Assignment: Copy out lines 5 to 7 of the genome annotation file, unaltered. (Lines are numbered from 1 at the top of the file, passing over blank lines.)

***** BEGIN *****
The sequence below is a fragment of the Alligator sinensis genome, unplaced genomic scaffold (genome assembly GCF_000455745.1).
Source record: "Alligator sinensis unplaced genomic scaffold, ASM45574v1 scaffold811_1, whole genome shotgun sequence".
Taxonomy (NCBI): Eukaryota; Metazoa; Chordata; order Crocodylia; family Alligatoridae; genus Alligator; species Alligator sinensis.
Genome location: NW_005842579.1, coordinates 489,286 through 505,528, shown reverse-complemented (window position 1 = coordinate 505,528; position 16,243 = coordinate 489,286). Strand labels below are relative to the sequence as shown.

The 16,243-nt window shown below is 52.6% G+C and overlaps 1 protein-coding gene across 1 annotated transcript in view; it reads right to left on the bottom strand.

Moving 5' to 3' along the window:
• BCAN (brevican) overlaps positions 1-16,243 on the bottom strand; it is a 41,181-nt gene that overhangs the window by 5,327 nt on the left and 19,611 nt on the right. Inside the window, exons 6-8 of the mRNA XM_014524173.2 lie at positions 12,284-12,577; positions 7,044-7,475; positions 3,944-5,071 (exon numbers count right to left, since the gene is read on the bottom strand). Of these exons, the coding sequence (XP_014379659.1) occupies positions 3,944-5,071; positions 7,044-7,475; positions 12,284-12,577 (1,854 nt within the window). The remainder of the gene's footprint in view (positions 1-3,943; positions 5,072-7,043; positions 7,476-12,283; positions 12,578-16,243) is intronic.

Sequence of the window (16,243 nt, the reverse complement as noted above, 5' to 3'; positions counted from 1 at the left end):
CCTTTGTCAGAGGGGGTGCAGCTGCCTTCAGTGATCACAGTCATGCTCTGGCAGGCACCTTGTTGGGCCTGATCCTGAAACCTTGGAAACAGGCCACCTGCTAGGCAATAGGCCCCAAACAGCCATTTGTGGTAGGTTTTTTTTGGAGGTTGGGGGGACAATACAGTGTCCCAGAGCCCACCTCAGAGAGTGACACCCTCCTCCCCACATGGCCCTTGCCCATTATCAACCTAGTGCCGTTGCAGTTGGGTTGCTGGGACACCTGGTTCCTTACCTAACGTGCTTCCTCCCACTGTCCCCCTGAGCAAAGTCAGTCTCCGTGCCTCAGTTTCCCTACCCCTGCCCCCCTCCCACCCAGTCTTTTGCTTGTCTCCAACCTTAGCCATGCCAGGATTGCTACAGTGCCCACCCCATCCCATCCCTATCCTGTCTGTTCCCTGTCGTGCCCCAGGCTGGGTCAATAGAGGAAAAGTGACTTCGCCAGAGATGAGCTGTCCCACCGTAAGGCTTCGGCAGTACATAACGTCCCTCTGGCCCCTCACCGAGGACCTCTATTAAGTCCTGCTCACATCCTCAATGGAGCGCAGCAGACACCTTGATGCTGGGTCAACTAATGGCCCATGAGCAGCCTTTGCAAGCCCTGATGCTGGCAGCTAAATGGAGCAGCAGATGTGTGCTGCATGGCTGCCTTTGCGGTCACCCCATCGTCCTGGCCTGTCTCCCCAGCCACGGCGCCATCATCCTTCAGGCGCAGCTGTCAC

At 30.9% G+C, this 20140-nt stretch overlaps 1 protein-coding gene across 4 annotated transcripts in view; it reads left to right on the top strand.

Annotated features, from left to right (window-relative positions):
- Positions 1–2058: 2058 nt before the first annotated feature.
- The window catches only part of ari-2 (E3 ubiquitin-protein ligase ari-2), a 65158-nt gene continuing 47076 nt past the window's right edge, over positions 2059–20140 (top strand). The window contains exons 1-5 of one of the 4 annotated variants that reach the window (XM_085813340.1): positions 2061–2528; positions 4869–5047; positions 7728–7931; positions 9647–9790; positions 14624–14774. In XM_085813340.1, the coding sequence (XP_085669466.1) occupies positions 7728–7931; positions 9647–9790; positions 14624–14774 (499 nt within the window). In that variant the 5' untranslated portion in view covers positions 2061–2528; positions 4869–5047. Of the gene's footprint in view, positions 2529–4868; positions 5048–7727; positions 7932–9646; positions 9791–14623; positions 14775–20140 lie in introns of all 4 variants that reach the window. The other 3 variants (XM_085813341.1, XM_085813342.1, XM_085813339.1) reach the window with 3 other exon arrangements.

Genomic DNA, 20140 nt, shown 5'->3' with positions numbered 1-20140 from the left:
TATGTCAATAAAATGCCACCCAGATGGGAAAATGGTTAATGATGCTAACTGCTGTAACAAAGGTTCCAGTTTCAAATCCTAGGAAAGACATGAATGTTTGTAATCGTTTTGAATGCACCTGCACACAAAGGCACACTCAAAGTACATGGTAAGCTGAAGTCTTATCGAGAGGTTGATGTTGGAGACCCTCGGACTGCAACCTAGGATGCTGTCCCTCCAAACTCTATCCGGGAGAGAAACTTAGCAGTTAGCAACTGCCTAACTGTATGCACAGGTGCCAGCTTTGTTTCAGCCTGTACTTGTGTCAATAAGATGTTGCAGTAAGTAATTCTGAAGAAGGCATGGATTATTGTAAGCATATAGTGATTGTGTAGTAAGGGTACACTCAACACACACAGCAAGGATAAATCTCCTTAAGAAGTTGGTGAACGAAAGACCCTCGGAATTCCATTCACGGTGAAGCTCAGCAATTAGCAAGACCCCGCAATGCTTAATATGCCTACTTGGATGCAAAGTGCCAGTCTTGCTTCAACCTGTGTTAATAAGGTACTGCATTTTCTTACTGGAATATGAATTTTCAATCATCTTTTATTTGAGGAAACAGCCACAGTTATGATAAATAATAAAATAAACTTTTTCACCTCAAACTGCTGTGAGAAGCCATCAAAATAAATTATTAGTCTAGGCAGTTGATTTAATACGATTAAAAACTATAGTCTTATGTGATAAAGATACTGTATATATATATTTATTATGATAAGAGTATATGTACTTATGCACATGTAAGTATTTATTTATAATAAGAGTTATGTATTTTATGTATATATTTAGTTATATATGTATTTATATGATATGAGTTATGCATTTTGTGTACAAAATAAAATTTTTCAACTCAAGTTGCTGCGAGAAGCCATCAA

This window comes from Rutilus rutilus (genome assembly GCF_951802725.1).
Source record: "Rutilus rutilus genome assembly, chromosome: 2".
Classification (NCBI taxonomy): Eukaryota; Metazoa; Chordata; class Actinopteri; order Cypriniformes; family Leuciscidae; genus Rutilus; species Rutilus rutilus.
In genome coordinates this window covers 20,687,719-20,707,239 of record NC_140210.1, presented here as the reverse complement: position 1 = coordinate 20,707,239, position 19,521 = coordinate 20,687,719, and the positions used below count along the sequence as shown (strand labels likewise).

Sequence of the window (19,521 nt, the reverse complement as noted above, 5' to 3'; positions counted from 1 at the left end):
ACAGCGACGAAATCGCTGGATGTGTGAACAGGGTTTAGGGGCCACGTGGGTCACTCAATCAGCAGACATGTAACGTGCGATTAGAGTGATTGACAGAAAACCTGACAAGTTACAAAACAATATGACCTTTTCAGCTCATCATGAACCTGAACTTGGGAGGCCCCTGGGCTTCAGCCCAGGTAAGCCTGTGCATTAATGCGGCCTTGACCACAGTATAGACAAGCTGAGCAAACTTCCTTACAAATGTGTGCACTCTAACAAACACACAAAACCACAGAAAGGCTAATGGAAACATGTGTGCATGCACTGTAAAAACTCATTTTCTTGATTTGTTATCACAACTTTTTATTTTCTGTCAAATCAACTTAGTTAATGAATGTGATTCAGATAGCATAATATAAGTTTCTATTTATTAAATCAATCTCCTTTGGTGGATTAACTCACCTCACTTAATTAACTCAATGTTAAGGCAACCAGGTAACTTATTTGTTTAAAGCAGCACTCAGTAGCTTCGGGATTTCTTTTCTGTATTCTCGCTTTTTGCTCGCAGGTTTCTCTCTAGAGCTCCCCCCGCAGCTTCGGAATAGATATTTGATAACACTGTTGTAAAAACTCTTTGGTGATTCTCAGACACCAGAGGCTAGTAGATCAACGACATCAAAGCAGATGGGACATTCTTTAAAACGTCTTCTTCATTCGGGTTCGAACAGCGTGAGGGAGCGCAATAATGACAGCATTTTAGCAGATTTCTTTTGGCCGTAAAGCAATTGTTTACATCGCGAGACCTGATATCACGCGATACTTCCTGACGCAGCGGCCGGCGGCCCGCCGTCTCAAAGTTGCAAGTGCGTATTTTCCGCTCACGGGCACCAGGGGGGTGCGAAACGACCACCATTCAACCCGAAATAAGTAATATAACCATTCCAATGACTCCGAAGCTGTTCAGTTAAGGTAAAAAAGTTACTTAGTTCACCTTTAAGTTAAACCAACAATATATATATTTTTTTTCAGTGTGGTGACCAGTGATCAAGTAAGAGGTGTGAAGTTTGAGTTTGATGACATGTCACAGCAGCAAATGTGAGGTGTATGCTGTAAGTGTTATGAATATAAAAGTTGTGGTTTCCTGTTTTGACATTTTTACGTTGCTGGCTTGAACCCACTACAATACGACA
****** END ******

The 16,243-nt window shown below is 52.6% G+C and overlaps 1 protein-coding gene across 1 annotated transcript in view; it reads right to left on the bottom strand.

Moving 5' to 3' along the window:
• BCAN (brevican) overlaps positions 1-16,243 on the bottom strand; it is a 41,181-nt gene that overhangs the window by 5,327 nt on the left and 19,611 nt on the right. Inside the window, exons 6-8 of the mRNA XM_014524173.2 lie at positions 12,284-12,577; positions 7,044-7,475; positions 3,944-5,071 (exon numbers count right to left, since the gene is read on the bottom strand). Of these exons, the coding sequence (XP_014379659.1) occupies positions 3,944-5,071; positions 7,044-7,475; positions 12,284-12,577 (1,854 nt within the window). The remainder of the gene's footprint in view (positions 1-3,943; positions 5,072-7,043; positions 7,476-12,283; positions 12,578-16,243) is intronic.